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We determined that the number of links in this chain (the number of processors we need to talk to before we can complete a write) would be small empirically, but did we ever discuss the intuition behind why it should be small?


I think it's because in general when you try to parallelize something you try to limit the number of processors that are working on a particular section of memory at a time. The kinds of programs that a sparse directory hurts are the kinds that often could have been written better even if there weren't a sparse directory.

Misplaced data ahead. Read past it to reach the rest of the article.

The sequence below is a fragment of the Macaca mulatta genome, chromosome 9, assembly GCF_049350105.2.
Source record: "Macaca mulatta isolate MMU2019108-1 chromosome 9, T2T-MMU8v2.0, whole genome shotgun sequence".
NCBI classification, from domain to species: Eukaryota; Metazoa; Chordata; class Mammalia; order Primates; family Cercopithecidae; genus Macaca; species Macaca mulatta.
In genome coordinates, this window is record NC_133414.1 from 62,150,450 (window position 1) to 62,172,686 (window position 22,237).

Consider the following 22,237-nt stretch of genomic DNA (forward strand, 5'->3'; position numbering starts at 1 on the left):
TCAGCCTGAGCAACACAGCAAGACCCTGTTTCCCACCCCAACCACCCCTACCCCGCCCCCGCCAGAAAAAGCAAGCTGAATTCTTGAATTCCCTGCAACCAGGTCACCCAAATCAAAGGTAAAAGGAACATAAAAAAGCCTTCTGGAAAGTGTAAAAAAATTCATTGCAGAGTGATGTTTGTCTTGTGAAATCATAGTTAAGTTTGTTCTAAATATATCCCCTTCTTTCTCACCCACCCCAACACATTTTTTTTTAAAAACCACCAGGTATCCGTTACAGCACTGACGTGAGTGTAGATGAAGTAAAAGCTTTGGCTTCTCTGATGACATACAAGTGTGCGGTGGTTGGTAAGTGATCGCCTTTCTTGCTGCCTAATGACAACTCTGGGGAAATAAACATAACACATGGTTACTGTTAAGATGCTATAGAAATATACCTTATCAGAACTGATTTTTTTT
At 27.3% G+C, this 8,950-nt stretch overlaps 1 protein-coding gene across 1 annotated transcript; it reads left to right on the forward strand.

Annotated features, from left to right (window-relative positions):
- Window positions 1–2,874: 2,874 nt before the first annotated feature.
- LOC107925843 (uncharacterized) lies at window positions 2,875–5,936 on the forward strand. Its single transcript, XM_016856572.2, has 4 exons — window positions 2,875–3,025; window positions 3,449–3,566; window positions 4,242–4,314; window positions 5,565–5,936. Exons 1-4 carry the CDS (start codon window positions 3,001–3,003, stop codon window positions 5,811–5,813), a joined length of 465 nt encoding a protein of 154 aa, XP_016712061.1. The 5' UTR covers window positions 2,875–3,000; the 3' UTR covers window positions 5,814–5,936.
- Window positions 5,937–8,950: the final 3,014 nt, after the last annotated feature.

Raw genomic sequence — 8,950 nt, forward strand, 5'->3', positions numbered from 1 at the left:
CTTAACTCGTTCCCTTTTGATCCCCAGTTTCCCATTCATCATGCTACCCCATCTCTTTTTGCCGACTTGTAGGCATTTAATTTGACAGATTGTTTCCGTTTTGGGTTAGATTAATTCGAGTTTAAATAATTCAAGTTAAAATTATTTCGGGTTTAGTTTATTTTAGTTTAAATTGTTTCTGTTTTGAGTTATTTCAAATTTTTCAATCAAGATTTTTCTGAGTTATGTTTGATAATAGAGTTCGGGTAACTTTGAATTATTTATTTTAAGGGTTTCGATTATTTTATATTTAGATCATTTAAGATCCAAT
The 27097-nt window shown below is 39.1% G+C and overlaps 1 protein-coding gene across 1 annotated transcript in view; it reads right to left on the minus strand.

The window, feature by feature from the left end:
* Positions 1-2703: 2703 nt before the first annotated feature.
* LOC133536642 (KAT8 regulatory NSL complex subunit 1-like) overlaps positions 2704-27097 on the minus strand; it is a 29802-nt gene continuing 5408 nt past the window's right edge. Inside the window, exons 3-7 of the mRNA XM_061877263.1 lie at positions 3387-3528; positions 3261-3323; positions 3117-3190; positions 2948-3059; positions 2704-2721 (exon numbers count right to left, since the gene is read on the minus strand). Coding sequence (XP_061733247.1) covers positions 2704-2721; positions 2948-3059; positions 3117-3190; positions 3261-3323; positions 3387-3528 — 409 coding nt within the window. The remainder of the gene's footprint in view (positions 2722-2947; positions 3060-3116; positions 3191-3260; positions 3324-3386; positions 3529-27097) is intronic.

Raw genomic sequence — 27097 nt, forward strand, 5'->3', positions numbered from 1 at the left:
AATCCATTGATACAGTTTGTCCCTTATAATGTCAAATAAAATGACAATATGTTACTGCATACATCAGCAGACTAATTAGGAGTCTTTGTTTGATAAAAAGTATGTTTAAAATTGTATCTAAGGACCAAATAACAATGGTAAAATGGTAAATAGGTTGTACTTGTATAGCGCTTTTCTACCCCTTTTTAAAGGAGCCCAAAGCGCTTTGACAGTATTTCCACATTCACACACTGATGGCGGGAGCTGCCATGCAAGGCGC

To elaborate a bit on @rbcarlso's answer, in general the advantage of parallelization is that different processors can do different work at the same time. Most of the time, that different work involves computations on independent data (think about the BFS and, to a lesser extent, sorting from assignment 3).

If there's a lot of shared data between different threads, we're going to incur a huge cost to ensure that we synchronize access to it safely (e.g. by using locks). It's for this reason that we want to limit the number of processors accessing one part of memory at the same time.